2013 Gameday Review: Bears 40, Steelers 23

It drew too close for comfort for a short while, but the Chicago Bears picked up their third win of the 2013 season on Sunday night, holding off the turnover-prone Pittsburgh Steelers.

(3-0) Chicago Bears 40
(0-3) Pittsburgh Steelers 23

On Chicago’s opening drive, there was plenty of promise to be seen as Cutler made quick throws from the pocket, most of which went the way of Alshon Jeffery. A behind the line tackle from Troy Polamalu may have helped end the drive prematurely, but a field goal from Robbie Gould put the Bears ahead for the rest of the night. A forced fumble gave the Bears the ball deep in Steeler territory, where Matt Forte’s two runs and a catch earned his team their first touchdown. His 55-yard run started off their next drive, whose conclusion was delayed as Marc Trestman decided to challenge the second of two likely goal-crossing runs from Michael Bush. At 17-0, I was getting comfy. It didn’t last long.

Cutler was under pressure as the game drew on, specifically in the third quarter, where the Bear offense was predictable and inefficient. The several draw runs up the middle were especially infuriating, but you could tell Trestman became more conservative with a comfortable lead. Although the incomplete bomb to Marshall on third and one was an interesting call. You won’t run the ball then?

That being said, we’re all going to continue hearing about the wood Jay Cutler laid on DB Robert Golden. It was delightful.


His scrambling mastery was followed up by a 41-yard pass to Brandon Marshall running down the left side. A sideline endzone throw to Earl Bennett was ruled incomplete, challenged, and subsequently overturned. At 34-23, the Bears offense had come up with a drive to earn the victory, without any special help from the defense to start the series.

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Boomerang, baby.

Speaking of the defense, I assume our strategy each week involves letting an opposing wide receiver tear us apart for huge chunks of yardage in order for someone’s fantasy team to get a win. Because Ben Roethlisberger passed for 406 yards on the night, 196 of which went to one Antonio Brown on his nine catches. Ridiculous. Which is also the word I’d use to describe Brown’s second quarter TD grab. Big Ben routinely scrambled in and out of the pocket, buying his receivers time to get open. When Chicago wasn’t blitzing, they weren’t getting sacks. So receivers were able to escape coverage (because you can only cover for so long until someone is free) and get receptions down the field. They found a groove through the air (something teams have been doing for some time against the Bears), but Ben’s four turnovers were too much for Pittsburgh to overcome.

Despite their yardage issues, the defense is providing evidence week after week why they are the best scoring defense in football. Linebacker D.J. Williams put his stamp on this game early on, stripping Ben Roethlisberger on the Steelers’ opening possession. On another blitz later in the game, he pulled down the Steeler QB for one of the defense’s three sacks on the night. Major Wright boomeranged Roethlisberger in the second quarter, putting the score at 24-3 and the game nearly out of reach. Wright then stripped running back Felix Jones early in the third, setting up another the second of Robbie Gould’s field goals. Late, Lance Briggs strip-sacked Roethlisberger on a blitz, causing the ball to fly out of Ben’s grasp and right into the waiting arms of Julius Peppers. 42 yards later the Bears had a 17 point lead and less than four minutes on the clock. Win sealed. They had chances for at least two more turnovers, one on a Ben fake pass to himself (he was lucky to get that back) and a Chris Conte sideline interception that at least was worth taking a look at (if the Bears had challenges left). We’re counting seven turnovers then, right? I’ll take it.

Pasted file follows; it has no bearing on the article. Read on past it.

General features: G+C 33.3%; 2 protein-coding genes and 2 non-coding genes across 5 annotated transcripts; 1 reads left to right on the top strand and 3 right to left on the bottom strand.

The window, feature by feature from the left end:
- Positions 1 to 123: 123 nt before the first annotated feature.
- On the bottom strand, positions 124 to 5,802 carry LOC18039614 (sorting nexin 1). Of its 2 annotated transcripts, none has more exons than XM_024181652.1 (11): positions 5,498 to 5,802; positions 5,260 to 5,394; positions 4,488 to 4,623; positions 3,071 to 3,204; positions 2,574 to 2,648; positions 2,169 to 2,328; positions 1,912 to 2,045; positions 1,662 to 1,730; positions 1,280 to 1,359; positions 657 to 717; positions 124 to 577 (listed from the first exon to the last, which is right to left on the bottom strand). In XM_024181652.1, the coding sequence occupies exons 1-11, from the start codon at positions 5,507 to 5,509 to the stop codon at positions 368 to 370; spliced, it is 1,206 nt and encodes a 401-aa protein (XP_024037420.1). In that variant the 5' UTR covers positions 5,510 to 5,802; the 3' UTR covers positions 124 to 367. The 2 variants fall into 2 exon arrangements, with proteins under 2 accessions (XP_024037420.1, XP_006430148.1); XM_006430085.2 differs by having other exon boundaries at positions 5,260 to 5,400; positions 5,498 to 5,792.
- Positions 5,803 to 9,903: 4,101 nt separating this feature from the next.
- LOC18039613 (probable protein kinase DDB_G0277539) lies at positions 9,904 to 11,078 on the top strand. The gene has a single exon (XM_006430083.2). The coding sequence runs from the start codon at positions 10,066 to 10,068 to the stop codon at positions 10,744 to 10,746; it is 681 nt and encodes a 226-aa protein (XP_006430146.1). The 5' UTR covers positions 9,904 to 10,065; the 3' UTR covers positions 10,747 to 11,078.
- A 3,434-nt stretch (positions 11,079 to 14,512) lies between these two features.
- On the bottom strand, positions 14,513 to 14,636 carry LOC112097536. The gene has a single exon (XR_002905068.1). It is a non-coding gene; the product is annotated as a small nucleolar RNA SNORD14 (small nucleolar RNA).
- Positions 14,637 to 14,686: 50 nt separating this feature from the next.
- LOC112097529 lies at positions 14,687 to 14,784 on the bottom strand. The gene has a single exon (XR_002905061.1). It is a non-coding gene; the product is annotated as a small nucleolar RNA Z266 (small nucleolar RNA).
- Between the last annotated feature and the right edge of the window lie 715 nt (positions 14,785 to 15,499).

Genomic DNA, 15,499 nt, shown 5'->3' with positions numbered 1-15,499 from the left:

Other Notes of Note:

-I’ll bet Troy Polamalu is really PUMPED that he blocked that extra point, dawg. I mean, yes, I understand blocking that means it’s still a 17 point game (and therefore a three possession game), but what a waste of energy. The game is over Troy. I’m sure your team doesn’t want you spraining a knee ligament (again) just so you can get on a highlight reel. Settle down brah.

-Also on Ben’s super-fake, Henry Melton slumped to the ground with an injury, only to be carted off the field. We know now that he suffered an ACL tear, so his season is finished. It’s a shame too, because Melton was playing under the one year exclusive franchise tag and will hit the open market while rehabbing from a major injury. This is precisely why players hate the franchise tag.

-The Roughing the Kicker penalty was terrible, sure. But MOMENTUM SHIFTING? Maybe. The Bear defense still had plenty of chances to get off the field. Penalties happen. Don’t pay for them.

-Let us all show compassion for this man, who knows too well what he was witnessing.


We feel you, football friend.

What this win means for the Bears

It means they’re 3-0. (DUH.) More than that, it signifies that they can actually get out to an early lead and HOLD ONTO IT. Not every win needs to be of the “come from behind” variety. (Tell me you didn’t giggle at that.) Now the Bears can set their sights on Detroit, who at 2-1 is right behind them in the division race. A speed bump in this season’s road is surely coming, but being undefeated after three weeks means the Bears are ahead of expectations.

Bear Down and Happy Jay Cutler Day!